My PCB Design Education: A Continuous Process

Reading time ( words)

I remember the first time my boss asked me to design a PCB for some in-house testing. It was wintertime and we were in a meeting room with a few other co-workers. Someone suggested we design our own PCBs for testing to mitigate issues from the set-up with development kits. My boss agreed, and everyone turned to me, an electrical engineer.

Immediately, anxiety started spreading through my entire body. I could feel my palms sweating and my heart rate increase as reality hit me; I had never designed an entire board by myself before. Until then, I had read books, blogs, magazine articles, and Altium support pages on how to use their tools. I had watched countless YouTube videos, done some of the sample projects on my own, and retouched some of the existing designs. However, I had never designed an entire PCB on my own from start to finish.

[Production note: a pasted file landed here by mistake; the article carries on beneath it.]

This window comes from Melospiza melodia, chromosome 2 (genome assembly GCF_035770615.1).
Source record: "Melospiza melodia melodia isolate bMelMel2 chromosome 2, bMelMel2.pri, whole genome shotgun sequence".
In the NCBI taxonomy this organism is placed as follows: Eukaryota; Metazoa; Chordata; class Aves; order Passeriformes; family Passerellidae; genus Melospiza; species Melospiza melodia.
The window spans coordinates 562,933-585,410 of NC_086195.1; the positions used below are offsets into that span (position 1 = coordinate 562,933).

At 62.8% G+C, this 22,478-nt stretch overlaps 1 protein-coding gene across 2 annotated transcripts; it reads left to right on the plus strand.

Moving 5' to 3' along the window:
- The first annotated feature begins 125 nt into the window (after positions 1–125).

I felt like there was still so much I needed to learn, and I was terrified I wouldn’t be able to deliver. Despite the panic setting in and my legs shaking from anxiety, I blurted out, “No problem. I can do it.” Everyone in the room nodded at me and we moved on to the next topic.

I barely remember what was discussed during the remainder of that meeting. All I could think was, “How am I going to pull this off? What in the world am I going to do?” I was trying to calculate in my head how many hours it would take for me to thoroughly read the 1,500-page Printed Circuits Handbook by Happy Holden and Clyde F. Coombs. In that moment, it didn’t matter how small or straightforward the PCB was supposed to be, I felt like I wasn’t prepared enough to do this on my own. But there is a reason why some parents effectively teach their kids to swim by throwing them into the deep end of the pool and letting them figure it out on their own.

When I calmed down a little bit from the initial shock (of being asked to do my job), I remembered that I had designed circuits and complex electronic systems before. I realized that I had the knowledge and the resources to complete this task, and all I needed to do was implement it into a new application. I started by reading the main IC’s datasheet and I found a reference design for the part, as well as design suggestions and additional part recommendations. Most (if not all) ICs have reference designs in their datasheets, and they are a great starting point for designers. I created a schematic, ran my design rule check and surprisingly, everything passed.